This report and its supporting statement are deceitful on their face for the reasons Jim Bacon stated in his post. They are also plainly misleading by reason of the fact that Virginia’s business growth is stalling out because Virginia businesses cannot find anywhere near enough qualified workers in the state to meet the exploding demand.

    Hence the lack of qualified workers in the state is throttling businesses growth and prosperity throughout Virginia. This is reaching crisis proportions as its deleterious effects are now rippling throughout society, harming everything they touch, jobs, family formation, retail growth, tax base, you name it.

    And what do these public employees do about this crisis? They hide the problem. Issuing misleading statements to hide those problems, they prevent the solutions to the very problems they are being paid by taxpayers to fix. This needs to change. The taxpayers need public employees who fix problems, not public employees who hide things so as to do the state’s taxpayers, and their children, ever greater harm in whole varieties of ways.

    1. Reed Fawell 3rd Avatar
      Reed Fawell 3rd

      Apparently, the earlier reference in Jim’s post to Mr. Staples was misplaced, so I remove my comment in that regard too. Now that statement has been replaced by “The percentage of 2018 graduating seniors in Virginia public high schools who met the ACT’s college-readiness benchmark in each content area was 22 or more points higher than the percentages for public graduates nationwide,” stated the VDOE press release.”

      Again this statement, in my view, is highly misleading, indeed deceitful, as it compares apples to oranges to gain an untrue advantage, as Jim’s post explains. Hiding and misstating problems, thus fooling the public, including the taxpayers and parents of Virginia students, is not the way Virginia can solve its problems. And it is a surefire way of destroying citizens’ trust in their state government, and their trust in their public servants in public education.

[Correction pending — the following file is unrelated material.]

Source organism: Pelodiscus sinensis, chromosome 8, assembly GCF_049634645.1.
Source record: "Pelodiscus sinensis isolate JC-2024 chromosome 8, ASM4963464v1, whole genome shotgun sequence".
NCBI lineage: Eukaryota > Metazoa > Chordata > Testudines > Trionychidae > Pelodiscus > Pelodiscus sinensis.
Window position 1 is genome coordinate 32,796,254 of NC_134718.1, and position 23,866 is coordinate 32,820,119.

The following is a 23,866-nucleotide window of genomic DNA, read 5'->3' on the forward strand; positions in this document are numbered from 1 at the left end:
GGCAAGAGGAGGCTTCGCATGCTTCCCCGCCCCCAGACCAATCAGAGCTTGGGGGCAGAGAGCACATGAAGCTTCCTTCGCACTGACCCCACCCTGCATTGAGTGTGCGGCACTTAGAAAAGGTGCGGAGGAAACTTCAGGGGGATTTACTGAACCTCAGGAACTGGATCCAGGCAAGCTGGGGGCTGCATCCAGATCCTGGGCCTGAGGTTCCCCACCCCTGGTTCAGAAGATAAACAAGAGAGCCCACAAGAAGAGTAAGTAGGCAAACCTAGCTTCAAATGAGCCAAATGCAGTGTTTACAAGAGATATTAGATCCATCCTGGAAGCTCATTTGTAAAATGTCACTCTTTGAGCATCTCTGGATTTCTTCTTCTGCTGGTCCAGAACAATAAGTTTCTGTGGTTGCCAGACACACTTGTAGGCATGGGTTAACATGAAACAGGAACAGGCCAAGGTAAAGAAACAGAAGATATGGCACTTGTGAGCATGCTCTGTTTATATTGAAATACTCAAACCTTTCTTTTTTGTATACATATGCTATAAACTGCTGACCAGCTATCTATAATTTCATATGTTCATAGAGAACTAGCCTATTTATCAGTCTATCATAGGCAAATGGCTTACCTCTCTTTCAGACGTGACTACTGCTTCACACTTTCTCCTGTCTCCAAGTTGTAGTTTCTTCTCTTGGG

This has got to stop. Honest and efficient government requires it. Virginia’s citizens should demand no less.

  2. Bacon’s law of public policy: You cannot make things better if you are disconnected from reality.

    That is Chesapeake, Virginia Beach, etc. so I’m not surprised.

  3. LarrytheG Avatar

    I don’t think they are disconnected. They’re doing their jobs which is to put the best face possible on things like this!

    To be honest about the rigor of Virginia’s academics as well as the testing and accountability – there are more than a few people who are OPPOSED to the SOLs and who claim they put undue stress on students and make teachers “teach to the test”… etc, etc… ad Infinitum!

    I’m not at all convinced if VDOE toughened standards that they’rd not be open rebellion from parents, teachers and the Schools!

    Here’s something else Jim B could do with his newfound handy dandy data crunching software… show the SOL and ACT scores of the kids in Va – who do NOT get free & reduced.

    Then do it for a county like Fairfax or Henrico… on an individual school basis…

    But heckfire – anyone who watches Blue Bloods on TV knows the second most important person in the Police Commissioners HQ – it’s their PR guy who knows a zillion ways to put lipstick on a pig (pun not intended).

  4. Jim, Did you send this to the T-D?

    1. No, did I miss something? (I was out of town this weekend.)

        1. Yes, I saw that. I’ll try to get to it later this morning.